Rudolf Reder: Belzec extermination camp survivor (1881 - 1968) | Biography, Facts, Information, Career, Wiki, Life
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Rudolf Reder
Belzec extermination camp survivor

Rudolf Reder

Rudolf Reder
The basics

Quick Facts

Intro Belzec extermination camp survivor
Was Chemist
From Austria-Hungary Poland Canada
Field Science
Gender male
Birth 4 April 1881, Galicia, Ukraine
Death 1968, Toronto, Canada (aged 86 years)
Star sign Aries
The details (from wikipedia)


Rudolf Reder a.k.a. Roman Robak (April 4, 1881 in Dębica – 1968 in Toronto) was one of only two Holocaust survivors of the Bełżec extermination camp who testified about his experience after the war. He submitted a deposition to the Main Commission for the Investigation of German Crimes in January 1946 in Kraków. In terms of the number of Polish Jews who perished in its gas chambers, Bełżec had the third highest death toll among the six Nazi death camps located in occupied Poland, estimated between 500,000 and 600,000 men, women and children. Only Auschwitz-Birkenau and Treblinka had more victims.

The postwar testimony of Reder was of special significance, because Chaim Hirszman who also survived Bełżec, joined the new communist militia in Stalinist Poland tasked with the crushing of Polish underground, torture, makeshift executions, and mass deportation to Siberia of over 50,000 political undesirables. Hirszman was shot in March 1946 at his residence by the Cursed soldiers from TOW, in the course of an anti-communist insurrection against the new regime, before he was able to give a full account of his camp experience.


Reder ran his own soap factory in Lemberg (then in the Austrian Partition) until 1910, according to the Bełżec Museum website. He married Feiga (née) Felsenfeld. They had two children, daughter Freida (Zofia) born in 1908 (or 1916) and a son Boruch (Bronisław), in 1907. Historian Dariusz Libionka informs that until 1919 Reder was in the United States. He returned to Lwów in already sovereign Poland and resumed (or perhaps, only began) soap production with the newly acquired knowledge. During the Holocaust, he lost his (then) first wife and both children. Reder, age 61, was deported to Bełżec on August 11, 1942, with one of the first transports of Jews from the Lwów Ghetto after the new big gas chambers were erected of brick and mortar. Because of his good knowledge of German he was not sent off to die, but assigned to the Sonderkommando with a handful of others. At the ramp he claimed to have been a machinist, and for the next three months performed maintenance on engine for the gas chambers among other tasks. At the end of November 1942, during the prisoner transport to Lviv for camp supplies and sheet metal, he escaped under cover of darkness. A Ukrainian woman, his former employee, helped him first, as did the Polish Righteous Joanna Borkowska whom Rudolf Reder married after the war and later emigrated with, settling in Toronto, Canada.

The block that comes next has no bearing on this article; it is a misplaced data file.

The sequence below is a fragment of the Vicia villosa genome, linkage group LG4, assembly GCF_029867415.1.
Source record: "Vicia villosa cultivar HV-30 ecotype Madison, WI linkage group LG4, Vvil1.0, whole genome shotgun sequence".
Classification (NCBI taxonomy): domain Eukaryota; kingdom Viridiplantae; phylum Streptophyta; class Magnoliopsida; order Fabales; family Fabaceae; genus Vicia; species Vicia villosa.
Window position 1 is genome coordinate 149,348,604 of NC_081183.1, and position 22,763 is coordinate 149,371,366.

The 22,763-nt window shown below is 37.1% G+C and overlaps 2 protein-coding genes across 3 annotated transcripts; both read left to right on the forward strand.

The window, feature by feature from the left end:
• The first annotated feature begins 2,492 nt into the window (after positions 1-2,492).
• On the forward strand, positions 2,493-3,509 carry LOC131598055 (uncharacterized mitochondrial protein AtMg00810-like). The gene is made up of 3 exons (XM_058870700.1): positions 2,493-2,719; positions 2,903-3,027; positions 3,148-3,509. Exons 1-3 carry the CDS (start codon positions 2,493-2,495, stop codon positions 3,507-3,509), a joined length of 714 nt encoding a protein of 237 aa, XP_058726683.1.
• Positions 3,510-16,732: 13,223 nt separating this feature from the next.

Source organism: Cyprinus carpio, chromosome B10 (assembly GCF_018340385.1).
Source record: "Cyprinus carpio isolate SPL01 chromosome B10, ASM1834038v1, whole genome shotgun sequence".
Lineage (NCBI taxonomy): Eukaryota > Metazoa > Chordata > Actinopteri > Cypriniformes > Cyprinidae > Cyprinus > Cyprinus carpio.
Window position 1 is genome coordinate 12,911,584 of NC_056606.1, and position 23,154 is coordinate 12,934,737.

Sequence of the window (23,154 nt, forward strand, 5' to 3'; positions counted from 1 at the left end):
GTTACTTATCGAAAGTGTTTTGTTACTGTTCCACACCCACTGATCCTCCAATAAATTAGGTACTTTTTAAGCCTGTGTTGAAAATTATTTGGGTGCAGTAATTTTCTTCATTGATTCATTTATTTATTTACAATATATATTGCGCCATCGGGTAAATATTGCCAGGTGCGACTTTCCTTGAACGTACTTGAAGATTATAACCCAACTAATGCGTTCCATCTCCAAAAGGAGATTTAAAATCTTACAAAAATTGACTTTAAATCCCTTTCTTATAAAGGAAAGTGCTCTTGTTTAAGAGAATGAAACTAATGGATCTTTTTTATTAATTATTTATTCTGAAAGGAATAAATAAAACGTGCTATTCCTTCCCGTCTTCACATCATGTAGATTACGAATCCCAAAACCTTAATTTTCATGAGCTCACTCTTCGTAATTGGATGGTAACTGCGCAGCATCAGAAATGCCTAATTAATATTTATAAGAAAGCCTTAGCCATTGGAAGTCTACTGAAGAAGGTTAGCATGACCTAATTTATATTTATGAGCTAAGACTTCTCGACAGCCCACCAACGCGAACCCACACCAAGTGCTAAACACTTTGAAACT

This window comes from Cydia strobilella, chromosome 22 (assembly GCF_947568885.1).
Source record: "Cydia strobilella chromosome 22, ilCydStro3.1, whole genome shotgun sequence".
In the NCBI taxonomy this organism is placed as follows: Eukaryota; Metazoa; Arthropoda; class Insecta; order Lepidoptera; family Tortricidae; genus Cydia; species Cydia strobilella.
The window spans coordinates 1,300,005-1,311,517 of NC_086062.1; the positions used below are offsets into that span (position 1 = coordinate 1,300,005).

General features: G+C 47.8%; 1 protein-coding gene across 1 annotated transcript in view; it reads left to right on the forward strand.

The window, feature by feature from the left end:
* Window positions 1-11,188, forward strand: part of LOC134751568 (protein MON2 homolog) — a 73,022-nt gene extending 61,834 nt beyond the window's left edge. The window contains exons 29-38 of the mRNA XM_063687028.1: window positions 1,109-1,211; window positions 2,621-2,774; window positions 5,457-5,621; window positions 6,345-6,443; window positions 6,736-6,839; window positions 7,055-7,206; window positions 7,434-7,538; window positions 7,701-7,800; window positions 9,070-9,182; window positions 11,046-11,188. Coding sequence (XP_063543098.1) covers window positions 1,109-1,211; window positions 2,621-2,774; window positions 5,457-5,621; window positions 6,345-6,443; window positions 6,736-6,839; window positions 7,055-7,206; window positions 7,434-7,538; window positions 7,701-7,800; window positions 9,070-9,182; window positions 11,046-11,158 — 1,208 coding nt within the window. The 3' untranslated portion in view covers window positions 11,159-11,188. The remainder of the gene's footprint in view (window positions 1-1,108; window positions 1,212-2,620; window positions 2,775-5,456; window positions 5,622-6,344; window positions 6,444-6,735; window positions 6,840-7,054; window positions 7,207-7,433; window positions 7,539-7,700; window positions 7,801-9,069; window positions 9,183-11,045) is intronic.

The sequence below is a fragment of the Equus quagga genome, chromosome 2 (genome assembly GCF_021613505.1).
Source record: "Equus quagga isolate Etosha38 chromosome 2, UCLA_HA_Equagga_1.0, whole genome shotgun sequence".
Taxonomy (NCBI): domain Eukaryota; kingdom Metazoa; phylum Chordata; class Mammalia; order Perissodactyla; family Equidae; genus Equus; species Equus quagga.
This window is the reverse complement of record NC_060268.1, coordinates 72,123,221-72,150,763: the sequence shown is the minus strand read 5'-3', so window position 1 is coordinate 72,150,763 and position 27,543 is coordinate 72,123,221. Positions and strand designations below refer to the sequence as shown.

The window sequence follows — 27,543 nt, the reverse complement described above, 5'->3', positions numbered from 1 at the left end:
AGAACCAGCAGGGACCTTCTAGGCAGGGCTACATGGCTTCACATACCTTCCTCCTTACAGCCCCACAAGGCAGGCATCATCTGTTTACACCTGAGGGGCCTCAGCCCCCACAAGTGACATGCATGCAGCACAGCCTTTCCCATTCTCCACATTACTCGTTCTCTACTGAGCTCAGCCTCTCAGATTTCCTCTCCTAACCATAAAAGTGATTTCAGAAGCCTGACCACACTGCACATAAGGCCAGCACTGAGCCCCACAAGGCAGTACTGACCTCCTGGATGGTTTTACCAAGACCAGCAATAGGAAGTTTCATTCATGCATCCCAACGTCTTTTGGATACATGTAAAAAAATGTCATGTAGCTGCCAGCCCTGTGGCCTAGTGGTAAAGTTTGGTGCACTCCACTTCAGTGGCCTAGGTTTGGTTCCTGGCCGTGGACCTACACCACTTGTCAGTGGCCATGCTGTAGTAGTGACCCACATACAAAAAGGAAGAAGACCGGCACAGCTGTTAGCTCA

Reder's book

Soon after the Soviet takeover, whilst still in Poland, Reder testified in January 1946 in Kraków before the Central Commission for Investigation of German Crimes (known as the Institute of National Remembrance at present). In the same year, he published his testimony in a book, with the help of the Jewish Historical Committee in Kraków. His monograph titled Bełżec was written in Polish with the Preface by his editor, Nella Rost, and illustrated with a map by Józef Bau, a Holocaust survivor who studied at the Academy of Fine Arts. In the book, Reder wrote about what he saw as the motor-maintenance worker, and what he learned afterwards:

A dozen or so SS men drove the women along with whips and fixed bayonets all the way to the building and from there up three steps to a hall. There the askers counted 750 people for each gas chamber. Those women who tried to resist were bayoneted until the blood was running. Eventually all the women were forced into the chambers. I heard the doors being shut; I heard shrieks and cries; I heard desperate calls for help in Polish and in Yiddish. I heard the blood- curdling wails of women and the squeals of children, which after a short time became one long, horrifying scream. This went on for fifteen minutes. The engine worked for twenty minutes. Afterwards there was total silence. Then the askers pushed open the doors that led outside. — Rudolf Reder, Bełżec

Reder changed his name to Roman Robak in 1949 and left Poland for Israel in 1950. He emigrated with his second wife to Canada in 1953. In 1960 he submitted a deposition at the prosecutor’s office in Munich as part of the German preparations for the Belzec trial against eight former SS members of Bełżec extermination camp personnel. Further information on Reder is scant. His second daughter married Leonard Shenker (Szenker) and settled in Great Britain. Reder died in Toronto in 1968. His account of the Belzec camp imprisonment, published for the first time in 1946, was reprinted in 1999 by Auschwitz-Birkenau State Museum with Fundacja Judaica in bilingual edition featuring an English translation by Margaret M. Rubel, then issued again as "Belzec" in Polin: Studies in Polish Jewry (volume 13, 2000), and republished in the UK as part of a book titled I Survived a Secret Nazi Extermination Camp by Mark Forstater in 2013.


The contents of this page are sourced from Wikipedia article on 01 Jan 2020. The contents are available under the CC BY-SA 4.0 license.
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